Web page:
Cahill was a construction worker employed in the rehabilitation of the Triboro Bridge. His work required regular trips up and down the sides of the bridge that had been covered with "forms". Employees performing this work wore safety harnesses equipped with lanyards that could be attached to a hook on the safety lines. The general contractor and Cahill's employer held regular safety meetings, which included frequent instruction on the proper use of safety lines. Several weeks before the accident, Cahill's supervisor "caught him" climbing without using a safety line, and he had been reprimanded and instructed to use the safety equipment.

On the day of the accident, Cahill was working on the upper part of a "form" applying grease from a bucket to certain rods. When he ran out of grease, he went to the ground level to refill his bucket and started to climb back to his position. There was a safety line within ten feet of his location and he could have attached himself to it to climb back up the form.

Cahill, however, chose instead to use a "position hook" on his safety harness, to climb up the crossbeams. The hook was not intended for use in climbing, but designed to hold him in a stationary position while he worked. He was in the process of climbing to the next level and had disengaged the position hook when he fell 10-15 feet and was injured.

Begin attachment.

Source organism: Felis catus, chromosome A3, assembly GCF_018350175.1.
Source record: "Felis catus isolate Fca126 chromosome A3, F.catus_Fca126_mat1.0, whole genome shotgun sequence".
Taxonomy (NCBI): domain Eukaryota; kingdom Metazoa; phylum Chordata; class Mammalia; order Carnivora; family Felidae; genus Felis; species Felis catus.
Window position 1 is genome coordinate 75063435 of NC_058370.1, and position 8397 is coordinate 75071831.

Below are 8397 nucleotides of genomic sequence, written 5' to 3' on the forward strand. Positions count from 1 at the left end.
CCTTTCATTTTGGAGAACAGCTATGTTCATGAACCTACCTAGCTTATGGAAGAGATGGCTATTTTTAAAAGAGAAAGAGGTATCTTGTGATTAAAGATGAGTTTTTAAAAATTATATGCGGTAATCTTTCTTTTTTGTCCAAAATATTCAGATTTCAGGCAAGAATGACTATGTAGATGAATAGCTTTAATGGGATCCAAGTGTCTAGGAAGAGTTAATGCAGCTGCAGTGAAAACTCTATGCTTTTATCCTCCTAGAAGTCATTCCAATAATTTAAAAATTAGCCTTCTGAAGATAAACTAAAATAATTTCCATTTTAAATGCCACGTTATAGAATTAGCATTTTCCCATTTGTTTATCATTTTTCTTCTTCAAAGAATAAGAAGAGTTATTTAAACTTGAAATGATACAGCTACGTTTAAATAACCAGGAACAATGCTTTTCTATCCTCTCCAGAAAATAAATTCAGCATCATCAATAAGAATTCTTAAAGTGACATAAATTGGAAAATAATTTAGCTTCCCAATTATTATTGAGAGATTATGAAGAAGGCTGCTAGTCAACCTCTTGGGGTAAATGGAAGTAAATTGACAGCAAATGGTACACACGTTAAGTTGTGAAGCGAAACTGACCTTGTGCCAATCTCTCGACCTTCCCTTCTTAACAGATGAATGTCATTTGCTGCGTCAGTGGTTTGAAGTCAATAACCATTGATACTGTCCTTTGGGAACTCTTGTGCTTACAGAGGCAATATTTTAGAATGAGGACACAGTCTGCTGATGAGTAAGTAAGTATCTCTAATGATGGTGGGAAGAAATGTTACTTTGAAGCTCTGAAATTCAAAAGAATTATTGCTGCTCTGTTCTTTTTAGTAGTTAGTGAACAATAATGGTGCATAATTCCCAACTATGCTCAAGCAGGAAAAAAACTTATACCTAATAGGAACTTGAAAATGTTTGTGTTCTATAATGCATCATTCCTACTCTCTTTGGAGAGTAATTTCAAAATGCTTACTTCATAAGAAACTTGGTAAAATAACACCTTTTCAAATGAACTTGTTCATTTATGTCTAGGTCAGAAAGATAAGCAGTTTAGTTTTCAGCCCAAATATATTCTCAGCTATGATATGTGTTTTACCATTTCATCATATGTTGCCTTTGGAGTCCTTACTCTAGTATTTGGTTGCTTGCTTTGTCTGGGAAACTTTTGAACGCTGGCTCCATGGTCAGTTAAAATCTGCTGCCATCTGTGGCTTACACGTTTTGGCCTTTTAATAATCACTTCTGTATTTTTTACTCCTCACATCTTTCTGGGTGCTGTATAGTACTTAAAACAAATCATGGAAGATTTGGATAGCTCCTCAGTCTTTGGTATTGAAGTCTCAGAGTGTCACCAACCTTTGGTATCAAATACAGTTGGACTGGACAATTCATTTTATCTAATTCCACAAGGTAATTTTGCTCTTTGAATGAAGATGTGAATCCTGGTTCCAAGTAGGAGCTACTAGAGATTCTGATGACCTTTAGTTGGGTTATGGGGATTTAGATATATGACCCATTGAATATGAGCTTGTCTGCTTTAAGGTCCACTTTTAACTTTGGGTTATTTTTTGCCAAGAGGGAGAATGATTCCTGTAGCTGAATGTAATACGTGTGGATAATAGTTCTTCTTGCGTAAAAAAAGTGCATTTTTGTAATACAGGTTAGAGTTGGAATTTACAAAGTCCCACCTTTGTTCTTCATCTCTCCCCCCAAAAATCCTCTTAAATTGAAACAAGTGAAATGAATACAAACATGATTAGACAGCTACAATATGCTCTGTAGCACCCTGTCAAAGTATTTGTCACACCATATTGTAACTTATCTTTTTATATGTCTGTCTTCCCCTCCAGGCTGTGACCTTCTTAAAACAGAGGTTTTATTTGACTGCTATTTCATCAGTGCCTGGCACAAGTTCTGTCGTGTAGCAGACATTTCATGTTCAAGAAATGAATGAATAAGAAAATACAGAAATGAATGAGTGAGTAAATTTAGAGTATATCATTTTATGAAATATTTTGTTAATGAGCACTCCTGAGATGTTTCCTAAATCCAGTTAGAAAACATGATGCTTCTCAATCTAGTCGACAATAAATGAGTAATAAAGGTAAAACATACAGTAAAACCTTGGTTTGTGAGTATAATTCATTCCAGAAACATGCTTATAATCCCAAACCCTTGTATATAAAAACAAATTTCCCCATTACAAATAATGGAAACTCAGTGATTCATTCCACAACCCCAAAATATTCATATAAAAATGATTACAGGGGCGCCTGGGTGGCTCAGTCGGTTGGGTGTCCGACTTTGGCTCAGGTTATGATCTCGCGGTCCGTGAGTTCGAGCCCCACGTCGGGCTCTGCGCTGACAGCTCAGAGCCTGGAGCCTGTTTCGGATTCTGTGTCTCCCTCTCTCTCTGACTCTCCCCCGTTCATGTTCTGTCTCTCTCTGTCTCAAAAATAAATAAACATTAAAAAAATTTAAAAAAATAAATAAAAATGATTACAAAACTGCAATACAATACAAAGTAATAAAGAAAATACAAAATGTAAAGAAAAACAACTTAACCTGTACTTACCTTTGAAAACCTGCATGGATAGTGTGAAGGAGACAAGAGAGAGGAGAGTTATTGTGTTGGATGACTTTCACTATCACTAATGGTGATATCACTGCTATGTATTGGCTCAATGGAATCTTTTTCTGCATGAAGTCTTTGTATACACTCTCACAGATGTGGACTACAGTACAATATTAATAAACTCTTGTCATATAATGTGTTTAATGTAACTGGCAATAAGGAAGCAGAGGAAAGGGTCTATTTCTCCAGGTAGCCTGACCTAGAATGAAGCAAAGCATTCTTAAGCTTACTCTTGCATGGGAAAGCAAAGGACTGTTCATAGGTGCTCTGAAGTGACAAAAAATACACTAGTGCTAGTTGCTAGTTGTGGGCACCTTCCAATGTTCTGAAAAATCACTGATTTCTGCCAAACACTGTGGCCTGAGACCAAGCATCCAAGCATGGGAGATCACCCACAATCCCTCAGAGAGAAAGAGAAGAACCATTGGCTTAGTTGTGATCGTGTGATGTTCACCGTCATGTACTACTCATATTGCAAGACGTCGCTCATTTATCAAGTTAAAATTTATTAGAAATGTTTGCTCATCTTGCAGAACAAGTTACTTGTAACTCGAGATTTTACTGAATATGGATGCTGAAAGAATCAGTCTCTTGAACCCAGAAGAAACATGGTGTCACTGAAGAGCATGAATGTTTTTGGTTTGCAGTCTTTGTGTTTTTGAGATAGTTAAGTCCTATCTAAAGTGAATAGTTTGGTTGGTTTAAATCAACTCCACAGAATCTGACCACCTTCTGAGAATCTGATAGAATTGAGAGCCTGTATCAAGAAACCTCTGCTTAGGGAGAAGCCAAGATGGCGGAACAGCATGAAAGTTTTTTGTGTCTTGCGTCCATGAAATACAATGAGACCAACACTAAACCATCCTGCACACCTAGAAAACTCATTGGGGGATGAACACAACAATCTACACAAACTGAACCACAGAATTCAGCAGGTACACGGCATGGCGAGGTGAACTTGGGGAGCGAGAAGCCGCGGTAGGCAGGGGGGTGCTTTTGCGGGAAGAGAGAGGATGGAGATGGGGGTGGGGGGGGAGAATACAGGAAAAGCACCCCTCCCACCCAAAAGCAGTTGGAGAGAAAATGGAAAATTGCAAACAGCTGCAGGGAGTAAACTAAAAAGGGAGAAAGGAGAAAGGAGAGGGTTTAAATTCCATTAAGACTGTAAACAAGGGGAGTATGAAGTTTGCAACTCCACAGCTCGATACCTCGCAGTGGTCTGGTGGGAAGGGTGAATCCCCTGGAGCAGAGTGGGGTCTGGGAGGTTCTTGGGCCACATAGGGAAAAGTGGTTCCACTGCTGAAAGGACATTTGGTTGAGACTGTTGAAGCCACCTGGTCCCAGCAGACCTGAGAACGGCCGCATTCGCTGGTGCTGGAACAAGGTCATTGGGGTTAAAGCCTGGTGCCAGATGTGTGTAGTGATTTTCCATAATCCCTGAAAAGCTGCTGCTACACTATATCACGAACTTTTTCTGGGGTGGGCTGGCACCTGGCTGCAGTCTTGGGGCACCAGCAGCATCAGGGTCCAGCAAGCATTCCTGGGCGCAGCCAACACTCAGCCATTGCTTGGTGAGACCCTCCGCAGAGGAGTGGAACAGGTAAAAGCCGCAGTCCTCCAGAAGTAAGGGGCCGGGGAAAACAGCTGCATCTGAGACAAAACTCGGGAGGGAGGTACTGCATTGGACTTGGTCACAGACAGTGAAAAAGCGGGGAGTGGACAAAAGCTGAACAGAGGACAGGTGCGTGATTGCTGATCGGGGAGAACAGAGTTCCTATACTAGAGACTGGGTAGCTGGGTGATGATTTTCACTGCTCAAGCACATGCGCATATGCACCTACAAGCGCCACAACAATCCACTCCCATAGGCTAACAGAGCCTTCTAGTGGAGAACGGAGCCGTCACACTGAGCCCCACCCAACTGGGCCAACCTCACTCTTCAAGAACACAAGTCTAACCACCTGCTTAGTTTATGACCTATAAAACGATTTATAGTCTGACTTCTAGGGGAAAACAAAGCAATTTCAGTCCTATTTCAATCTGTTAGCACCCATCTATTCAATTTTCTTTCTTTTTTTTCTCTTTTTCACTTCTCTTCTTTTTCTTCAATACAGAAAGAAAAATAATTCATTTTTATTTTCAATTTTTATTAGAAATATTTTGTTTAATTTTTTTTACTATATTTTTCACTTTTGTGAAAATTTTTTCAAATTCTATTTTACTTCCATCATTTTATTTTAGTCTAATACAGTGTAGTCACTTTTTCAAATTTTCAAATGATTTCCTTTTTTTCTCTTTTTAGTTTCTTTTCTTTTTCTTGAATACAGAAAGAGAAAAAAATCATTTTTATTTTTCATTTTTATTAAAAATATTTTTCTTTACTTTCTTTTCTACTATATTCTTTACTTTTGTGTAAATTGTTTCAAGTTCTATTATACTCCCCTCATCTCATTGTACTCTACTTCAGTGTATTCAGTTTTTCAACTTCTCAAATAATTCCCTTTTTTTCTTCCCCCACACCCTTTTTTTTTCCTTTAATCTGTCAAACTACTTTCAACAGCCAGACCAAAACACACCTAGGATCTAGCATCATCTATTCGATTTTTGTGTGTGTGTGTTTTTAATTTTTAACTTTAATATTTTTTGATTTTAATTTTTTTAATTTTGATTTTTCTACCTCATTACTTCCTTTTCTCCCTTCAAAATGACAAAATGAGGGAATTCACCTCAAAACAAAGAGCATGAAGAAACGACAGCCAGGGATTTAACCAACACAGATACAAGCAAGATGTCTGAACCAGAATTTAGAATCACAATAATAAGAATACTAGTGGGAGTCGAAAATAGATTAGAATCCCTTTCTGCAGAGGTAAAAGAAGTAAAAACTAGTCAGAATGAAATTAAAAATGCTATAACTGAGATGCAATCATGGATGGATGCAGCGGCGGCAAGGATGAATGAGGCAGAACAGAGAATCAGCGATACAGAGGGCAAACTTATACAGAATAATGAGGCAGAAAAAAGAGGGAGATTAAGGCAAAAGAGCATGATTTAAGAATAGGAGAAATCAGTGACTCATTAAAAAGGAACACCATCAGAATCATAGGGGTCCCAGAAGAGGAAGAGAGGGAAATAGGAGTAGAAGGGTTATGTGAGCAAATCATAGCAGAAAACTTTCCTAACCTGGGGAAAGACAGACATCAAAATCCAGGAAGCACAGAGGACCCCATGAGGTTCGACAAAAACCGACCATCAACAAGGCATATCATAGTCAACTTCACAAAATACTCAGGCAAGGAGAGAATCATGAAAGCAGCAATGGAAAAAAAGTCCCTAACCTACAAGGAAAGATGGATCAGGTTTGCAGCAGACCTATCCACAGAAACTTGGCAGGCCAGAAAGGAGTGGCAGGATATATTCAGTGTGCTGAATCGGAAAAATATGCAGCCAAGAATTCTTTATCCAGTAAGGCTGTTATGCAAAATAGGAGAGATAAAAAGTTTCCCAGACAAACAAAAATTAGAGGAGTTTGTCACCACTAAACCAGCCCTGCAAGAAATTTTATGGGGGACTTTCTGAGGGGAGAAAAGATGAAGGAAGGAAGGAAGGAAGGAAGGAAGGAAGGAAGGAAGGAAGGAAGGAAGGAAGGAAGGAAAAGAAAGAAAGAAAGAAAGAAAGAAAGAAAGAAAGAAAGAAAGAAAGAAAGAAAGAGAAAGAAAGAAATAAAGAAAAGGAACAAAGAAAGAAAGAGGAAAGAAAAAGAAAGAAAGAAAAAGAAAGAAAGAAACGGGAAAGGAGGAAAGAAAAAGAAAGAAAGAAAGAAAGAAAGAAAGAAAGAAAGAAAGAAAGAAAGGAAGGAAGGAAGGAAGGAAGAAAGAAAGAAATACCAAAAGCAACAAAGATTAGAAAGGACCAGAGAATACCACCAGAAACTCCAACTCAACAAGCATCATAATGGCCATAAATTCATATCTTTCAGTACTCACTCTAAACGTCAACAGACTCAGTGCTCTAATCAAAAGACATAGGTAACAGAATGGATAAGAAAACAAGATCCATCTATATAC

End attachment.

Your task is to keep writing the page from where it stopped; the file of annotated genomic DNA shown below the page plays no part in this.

Cahill sued the general contractor and the owner, Triboro Bridge and Tunnel Authority, under several theories, including violation of Labor Law 240(1).

The plaintiff moved prior to trial for summary judgment seeking the application of strict liability under the Scaffold Law. The Triboro Bridge and Tunnel Authority interposed the recalcitrant worker defense, arguing that proper safety equipment and training were made available to Cahill, but that he purposely avoided using them. The trial court granted summary judgment to Cahill and held that the "recalcitrant worker" defense did not apply because Cahill did not disobey a direct order made "immediately prior" to the accident to use the harness or other safety device. The Appellate Division, First Department, affirmed this decision, but asked the Court of Appeals to decide whether the recalcitrant worker defense applied.